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Defining Elder AbuseNursing Home

Negligence vs. Abuse: Understanding The Legal Distinctions

By Lisa LeeMarch 20, 2024No Comments

The terms “negligence” and “abuse” are often used interchangeably, but they represent distinct legal concepts with significant implications for the well-being of nursing home residents. If you are seeking compensation and justice for the injuries caused to an elderly loved one, an experienced nursing home abuse attorney can provide invaluable legal assistance.

What is Negligence in Nursing Homes?

Negligence is a legal concept that refers to a failure to exercise the level of care that a reasonably prudent person or entity would under similar circumstances. In the context of nursing home care, it typically arises when the facility fails to meet the expected standard of care, resulting in harm or injury to a resident.

Negligence is not deliberate; it involves accidental or unintentional actions or omissions. Nursing home staff may neglect their duties without the intent to harm residents. Common examples of nursing home negligence include medication errors, falls due to inadequate supervision, bedsores (pressure ulcers) from lack of repositioning, and inadequate nutrition or hydration.

Which Actions Amount to Abuse?

Abuse is a deliberate act or pattern of behavior intended to cause harm or distress to another person. It can take various forms in a nursing home setting, including physical, emotional, sexual, or financial abuse. Examples of nursing home abuse include physical assaults, verbal threats or humiliation, sexual misconduct, and financial exploitation of vulnerable residents.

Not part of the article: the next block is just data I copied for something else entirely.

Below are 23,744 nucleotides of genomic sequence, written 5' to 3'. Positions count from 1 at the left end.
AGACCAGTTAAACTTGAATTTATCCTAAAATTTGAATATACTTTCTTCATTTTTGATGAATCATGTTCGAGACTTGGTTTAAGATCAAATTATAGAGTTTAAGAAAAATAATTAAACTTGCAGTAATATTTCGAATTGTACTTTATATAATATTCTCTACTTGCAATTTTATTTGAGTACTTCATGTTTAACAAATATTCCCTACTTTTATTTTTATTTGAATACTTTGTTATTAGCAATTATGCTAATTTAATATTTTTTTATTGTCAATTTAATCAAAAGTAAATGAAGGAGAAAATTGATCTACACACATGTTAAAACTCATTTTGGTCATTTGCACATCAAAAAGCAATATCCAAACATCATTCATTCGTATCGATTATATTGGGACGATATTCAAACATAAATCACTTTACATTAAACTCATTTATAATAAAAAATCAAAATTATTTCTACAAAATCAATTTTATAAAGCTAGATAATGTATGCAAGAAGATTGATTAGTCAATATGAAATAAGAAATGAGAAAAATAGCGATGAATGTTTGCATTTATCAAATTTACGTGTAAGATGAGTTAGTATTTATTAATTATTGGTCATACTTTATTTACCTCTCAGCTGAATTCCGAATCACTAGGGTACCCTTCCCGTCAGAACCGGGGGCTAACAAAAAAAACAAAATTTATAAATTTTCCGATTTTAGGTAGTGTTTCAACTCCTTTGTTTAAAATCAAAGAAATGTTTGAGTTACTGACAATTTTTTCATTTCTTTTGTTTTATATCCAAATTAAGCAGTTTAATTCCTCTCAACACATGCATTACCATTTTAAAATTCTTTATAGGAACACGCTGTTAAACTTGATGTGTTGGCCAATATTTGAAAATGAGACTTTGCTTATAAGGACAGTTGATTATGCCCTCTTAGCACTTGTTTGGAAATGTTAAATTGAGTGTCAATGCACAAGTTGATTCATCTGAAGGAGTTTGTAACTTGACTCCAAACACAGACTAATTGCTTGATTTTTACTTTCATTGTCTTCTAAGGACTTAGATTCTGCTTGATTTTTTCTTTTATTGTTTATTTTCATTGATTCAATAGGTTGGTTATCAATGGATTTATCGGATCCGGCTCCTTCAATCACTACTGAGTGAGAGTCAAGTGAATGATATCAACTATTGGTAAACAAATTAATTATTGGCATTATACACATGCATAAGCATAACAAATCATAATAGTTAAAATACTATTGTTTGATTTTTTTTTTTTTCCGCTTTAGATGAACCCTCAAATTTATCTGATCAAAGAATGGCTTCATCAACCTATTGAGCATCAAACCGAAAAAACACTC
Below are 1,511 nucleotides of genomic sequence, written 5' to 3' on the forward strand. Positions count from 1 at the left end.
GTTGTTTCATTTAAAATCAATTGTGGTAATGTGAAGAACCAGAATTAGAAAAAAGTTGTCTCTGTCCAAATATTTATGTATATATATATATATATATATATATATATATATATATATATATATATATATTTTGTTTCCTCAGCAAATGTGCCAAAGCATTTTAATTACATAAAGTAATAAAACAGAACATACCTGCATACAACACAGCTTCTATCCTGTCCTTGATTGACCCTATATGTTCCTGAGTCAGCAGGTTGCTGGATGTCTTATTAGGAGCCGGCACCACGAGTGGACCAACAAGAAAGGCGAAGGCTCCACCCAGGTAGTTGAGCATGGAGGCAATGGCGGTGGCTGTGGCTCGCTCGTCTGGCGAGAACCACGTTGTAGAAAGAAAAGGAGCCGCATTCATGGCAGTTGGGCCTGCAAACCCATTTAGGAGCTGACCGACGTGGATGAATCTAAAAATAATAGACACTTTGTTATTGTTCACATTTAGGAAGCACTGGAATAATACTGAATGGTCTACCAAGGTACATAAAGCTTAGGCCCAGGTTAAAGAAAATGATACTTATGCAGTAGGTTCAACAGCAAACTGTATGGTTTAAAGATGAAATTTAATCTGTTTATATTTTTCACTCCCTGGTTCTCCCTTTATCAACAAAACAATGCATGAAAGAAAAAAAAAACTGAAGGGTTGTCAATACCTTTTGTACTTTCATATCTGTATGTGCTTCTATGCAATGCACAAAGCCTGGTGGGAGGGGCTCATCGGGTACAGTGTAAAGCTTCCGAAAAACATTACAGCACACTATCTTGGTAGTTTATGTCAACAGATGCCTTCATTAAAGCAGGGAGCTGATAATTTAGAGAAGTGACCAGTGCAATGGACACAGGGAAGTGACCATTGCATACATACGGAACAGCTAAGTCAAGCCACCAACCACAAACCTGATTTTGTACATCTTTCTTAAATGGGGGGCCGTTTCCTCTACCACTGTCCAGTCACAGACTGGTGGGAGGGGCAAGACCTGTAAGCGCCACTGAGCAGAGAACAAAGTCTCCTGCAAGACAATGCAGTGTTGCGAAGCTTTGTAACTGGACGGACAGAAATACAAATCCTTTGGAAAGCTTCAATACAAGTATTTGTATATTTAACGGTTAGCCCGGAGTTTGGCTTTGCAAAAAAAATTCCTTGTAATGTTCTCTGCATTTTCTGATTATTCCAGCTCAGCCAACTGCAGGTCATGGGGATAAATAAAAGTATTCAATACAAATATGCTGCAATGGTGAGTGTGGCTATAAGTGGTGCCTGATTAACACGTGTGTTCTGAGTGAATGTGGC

Nursing homes found liable for abuse may face not only civil liability for compensatory damages but also criminal charges and penalties. In relation to this, regulatory agencies may revoke their licenses.

Legal Distinctions Between Negligence and Abuse in Elderly Homes

These are a few other legal distinctions between negligence and abuse:

  • Intent: The presence of intent is the primary differentiator. Negligence involves accidental or unintentional conduct, whereas abuse involves intentional harm.
  • Harm Level: Negligence often results in harm due to a failure to meet the standard of care. In contrast, abuse involves intentional harm, which can be physical, emotional, sexual, or financial.
  • Mens Rea: Negligence lacks the “mens rea” (guilty mind) element required in criminal cases. Abuse, however, can lead to both civil and criminal charges, depending on the severity of the actions.
  • Legal Proceedings: Negligence cases are typically civil lawsuits seeking compensation for damages. Abuse cases may involve both civil and criminal proceedings, with the potential for incarceration if the perpetrator is criminally convicted.

Obtaining Compensation for Negligence or Abuse in a Nursing Home

Seeking compensation for negligence and abuse in a nursing home is a serious matter, and it’s important to follow the appropriate legal steps to ensure your loved one’s rights are protected and justice is served. Reach out to an experienced nursing home abuse attorney. They can provide legal advice, evaluate the strength of your case, and guide you through the legal process.

Your attorney will help determine who may be liable for the negligence or abuse. This could include nursing home staff, administrators, or the facility itself. They will also help gather evidence to support your case, which may include medical records, photographs of injuries, witness statements, and any documented incidents of negligence or abuse.

In many cases, nursing homes may seek to settle the case before it goes to trial. Your attorney will negotiate on your behalf to pursue a fair settlement that compensates your loved one for their injuries and suffering. If a settlement cannot be reached, the case may proceed to litigation. Your attorney will present your case in court, and a judge or jury will determine the outcome.

Talk to a Skilled and Knowledgeable Personal Injury Attorney – Book Your Free Consultation Today

At Walton Law, A.P.C., our experienced nursing home abuse attorneys have a deep understanding of the law, allowing us to provide the best possible legal representation. We approach each case with empathy and understanding, recognizing the emotional toll that nursing home abuse can take. We are happy to provide you with a free case evaluation. Call us at 866-338-7079 or reach us online.